My own candidates for the most significant event were Newt Gingrich’s no-holds-barred assault on Congressional bipartisanship in 1993 and the frustrating failure of national and international governments to seriously address climate change. But while putting oneself at the center of history is hubris, I must say I’m also pondering the historical impact of this week’s paired SCOTUS decisions – sharply narrowing New York’s restrictions on carrying concealed weapons in public places and rejecting a 49-year precedent granting a Constitutional right to abortion. Both decisions had been expected, since Trump appointed three highly conservative judges; or before, when Mitch McConnell blocked Merrick Garland’s nomination. But these defiant assertions of conservative dogma–one trampling states’ rights, the other elevating them, both defying strong citizen majorities–may force a declaration of political war, with the November 2022 Mid-terms as the battleground for first hostilities.
Whether or not you share my foreboding, you may find this article challenges your assumptions: Ronald Brownstein, The Atlantic, June 24, 2002. “AMERICA IS GROWING APART, POSSIBLY FOR GOOD–The great ‘convergence’ of the mid-20th century may have been an anomaly.”
OUT AND ABOUT
There’s a political cliché, “Where you stand depends on where you sit.” I think of that when envisioning the county where our retirement community is located. In my mind, San Mateo County is urban and suburban. Occupying the southwestern shore of San Francisco Bay, our county hosts San Francisco International Airport, Stanford University and much of Silicon Valley. Pivoting my orientation away from this metropolis, I frequently need to remember that in fact most of our county’s area lies on the other, coastal slope of the Santa Cruz Mountains. The sharp north/south ridge is a spine, dividing our county into dramatically different ecological worlds. With its sequence of steep forested canyons, agricultural plains, sheer coastal cliffs and Pacific beaches, the western zone is an alluring, accessible getaway destination for throngs of Bay Area residents.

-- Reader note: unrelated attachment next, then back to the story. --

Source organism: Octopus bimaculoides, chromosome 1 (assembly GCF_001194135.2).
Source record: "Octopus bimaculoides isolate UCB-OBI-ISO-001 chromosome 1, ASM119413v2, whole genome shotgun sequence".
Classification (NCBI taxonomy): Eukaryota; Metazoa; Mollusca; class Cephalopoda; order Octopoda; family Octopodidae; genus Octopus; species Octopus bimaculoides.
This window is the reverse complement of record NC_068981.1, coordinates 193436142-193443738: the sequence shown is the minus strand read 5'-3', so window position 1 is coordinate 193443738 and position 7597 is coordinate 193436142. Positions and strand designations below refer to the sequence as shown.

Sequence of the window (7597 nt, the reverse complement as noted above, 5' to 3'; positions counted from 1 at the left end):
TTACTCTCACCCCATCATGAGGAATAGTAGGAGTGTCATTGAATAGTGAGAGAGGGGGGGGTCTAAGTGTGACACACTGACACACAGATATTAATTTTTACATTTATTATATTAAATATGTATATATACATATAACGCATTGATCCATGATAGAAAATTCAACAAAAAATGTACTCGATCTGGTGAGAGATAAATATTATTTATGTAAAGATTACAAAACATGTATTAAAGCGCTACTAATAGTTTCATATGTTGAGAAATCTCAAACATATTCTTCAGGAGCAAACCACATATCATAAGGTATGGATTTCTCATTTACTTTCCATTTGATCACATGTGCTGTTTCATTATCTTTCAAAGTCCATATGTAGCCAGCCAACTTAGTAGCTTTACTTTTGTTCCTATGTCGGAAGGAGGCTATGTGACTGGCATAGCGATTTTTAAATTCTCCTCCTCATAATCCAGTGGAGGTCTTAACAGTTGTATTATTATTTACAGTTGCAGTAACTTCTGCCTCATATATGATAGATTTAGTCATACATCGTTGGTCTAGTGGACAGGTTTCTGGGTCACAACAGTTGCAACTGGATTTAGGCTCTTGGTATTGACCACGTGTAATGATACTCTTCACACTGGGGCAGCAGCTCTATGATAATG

One natural sanctuary we twice visited in June is the County’s Memorial Park. This retreat encompasses 673 acres of Coast Redwood and Douglas Fir forests, eight miles of hiking trails and 300 campsites. Its creeks offer winter habitat to steelhead trout. Thanks to easements across private lands, Memorial Park trails are linked to a contiguous chain of two more steeped-slope county parks plus two state parks.
California history can be chaotic and destructive, but also inspirational. In 1923, alarmed to learn that this enchanting site had just been acquired by a lumber company with clear-cutting ambitions, County Superintendent of Schools Ray Cloud leapt into action. He persuaded the County Board of Supervisors to purchase and preserve the area as a park. No political novices, Cloud and his allies recommended that the most prominent trees be dedicated to the memories of San Mateo County soldiers killed in World War I. Bronze plaques were later attached to the tree trunks by local Boy Scouts. During the Great Depression, 300 WPA workers built structures and amenities. As COVID recedes, this sanctuary is steadily returning to camping popularity.